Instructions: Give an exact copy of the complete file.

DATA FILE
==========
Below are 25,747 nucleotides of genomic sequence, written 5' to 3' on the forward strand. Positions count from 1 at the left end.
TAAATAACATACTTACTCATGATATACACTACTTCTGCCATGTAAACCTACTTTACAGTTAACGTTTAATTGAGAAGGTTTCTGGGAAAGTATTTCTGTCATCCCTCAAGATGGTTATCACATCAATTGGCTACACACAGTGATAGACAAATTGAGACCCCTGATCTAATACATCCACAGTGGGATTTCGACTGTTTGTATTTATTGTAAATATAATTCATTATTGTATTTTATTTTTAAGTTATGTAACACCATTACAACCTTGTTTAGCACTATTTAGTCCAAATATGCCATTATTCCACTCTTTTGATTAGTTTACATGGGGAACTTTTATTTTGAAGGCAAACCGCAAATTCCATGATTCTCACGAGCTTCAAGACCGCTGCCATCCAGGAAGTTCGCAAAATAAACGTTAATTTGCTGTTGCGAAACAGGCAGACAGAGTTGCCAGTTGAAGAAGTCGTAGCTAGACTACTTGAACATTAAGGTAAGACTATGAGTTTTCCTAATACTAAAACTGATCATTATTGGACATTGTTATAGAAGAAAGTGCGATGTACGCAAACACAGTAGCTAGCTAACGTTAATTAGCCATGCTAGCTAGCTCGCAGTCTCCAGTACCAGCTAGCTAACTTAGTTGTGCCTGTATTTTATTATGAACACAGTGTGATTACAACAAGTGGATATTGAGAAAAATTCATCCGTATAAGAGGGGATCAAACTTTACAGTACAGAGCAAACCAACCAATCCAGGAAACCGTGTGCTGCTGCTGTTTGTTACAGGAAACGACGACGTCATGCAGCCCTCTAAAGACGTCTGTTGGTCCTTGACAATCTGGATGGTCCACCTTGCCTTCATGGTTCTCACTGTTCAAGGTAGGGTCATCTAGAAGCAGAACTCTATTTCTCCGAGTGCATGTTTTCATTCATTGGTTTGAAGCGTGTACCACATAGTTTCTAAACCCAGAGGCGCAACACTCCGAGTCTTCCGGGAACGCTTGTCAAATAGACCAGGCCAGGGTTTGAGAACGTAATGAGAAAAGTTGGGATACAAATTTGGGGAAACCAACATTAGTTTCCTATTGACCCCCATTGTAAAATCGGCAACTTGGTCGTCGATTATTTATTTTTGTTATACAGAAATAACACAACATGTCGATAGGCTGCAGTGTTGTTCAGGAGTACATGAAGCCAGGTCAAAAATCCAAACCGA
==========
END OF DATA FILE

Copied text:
Below are 25,747 nucleotides of genomic sequence, written 5' to 3' on the forward strand. Positions count from 1 at the left end.
TAAATAACATACTTACTCATGATATACACTACTTCTGCCATGTAAACCTACTTTACAGTTAACGTTTAATTGAGAAGGTTTCTGGGAAAGTATTTCTGTCATCCCTCAAGATGGTTATCACATCAATTGGCTACACACAGTGATAGACAAATTGAGACCCCTGATCTAATACATCCACAGTGGGATTTCGACTGTTTGTATTTATTGTAAATATAATTCATTATTGTATTTTATTTTTAAGTTATGTAACACCATTACAACCTTGTTTAGCACTATTTAGTCCAAATATGCCATTATTCCACTCTTTTGATTAGTTTACATGGGGAACTTTTATTTTGAAGGCAAACCGCAAATTCCATGATTCTCACGAGCTTCAAGACCGCTGCCATCCAGGAAGTTCGCAAAATAAACGTTAATTTGCTGTTGCGAAACAGGCAGACAGAGTTGCCAGTTGAAGAAGTCGTAGCTAGACTACTTGAACATTAAGGTAAGACTATGAGTTTTCCTAATACTAAAACTGATCATTATTGGACATTGTTATAGAAGAAAGTGCGATGTACGCAAACACAGTAGCTAGCTAACGTTAATTAGCCATGCTAGCTAGCTCGCAGTCTCCAGTACCAGCTAGCTAACTTAGTTGTGCCTGTATTTTATTATGAACACAGTGTGATTACAACAAGTGGATATTGAGAAAAATTCATCCGTATAAGAGGGGATCAAACTTTACAGTACAGAGCAAACCAACCAATCCAGGAAACCGTGTGCTGCTGCTGTTTGTTACAGGAAACGACGACGTCATGCAGCCCTCTAAAGACGTCTGTTGGTCCTTGACAATCTGGATGGTCCACCTTGCCTTCATGGTTCTCACTGTTCAAGGTAGGGTCATCTAGAAGCAGAACTCTATTTCTCCGAGTGCATGTTTTCATTCATTGGTTTGAAGCGTGTACCACATAGTTTCTAAACCCAGAGGCGCAACACTCCGAGTCTTCCGGGAACGCTTGTCAAATAGACCAGGCCAGGGTTTGAGAACGTAATGAGAAAAGTTGGGATACAAATTTGGGGAAACCAACATTAGTTTCCTATTGACCCCCATTGTAAAATCGGCAACTTGGTCGTCGATTATTTATTTTTGTTATACAGAAATAACACAACATGTCGATAGGCTGCAGTGTTGTTCAGGAGTACATGAAGCCAGGTCAAAAATCCAAACCGA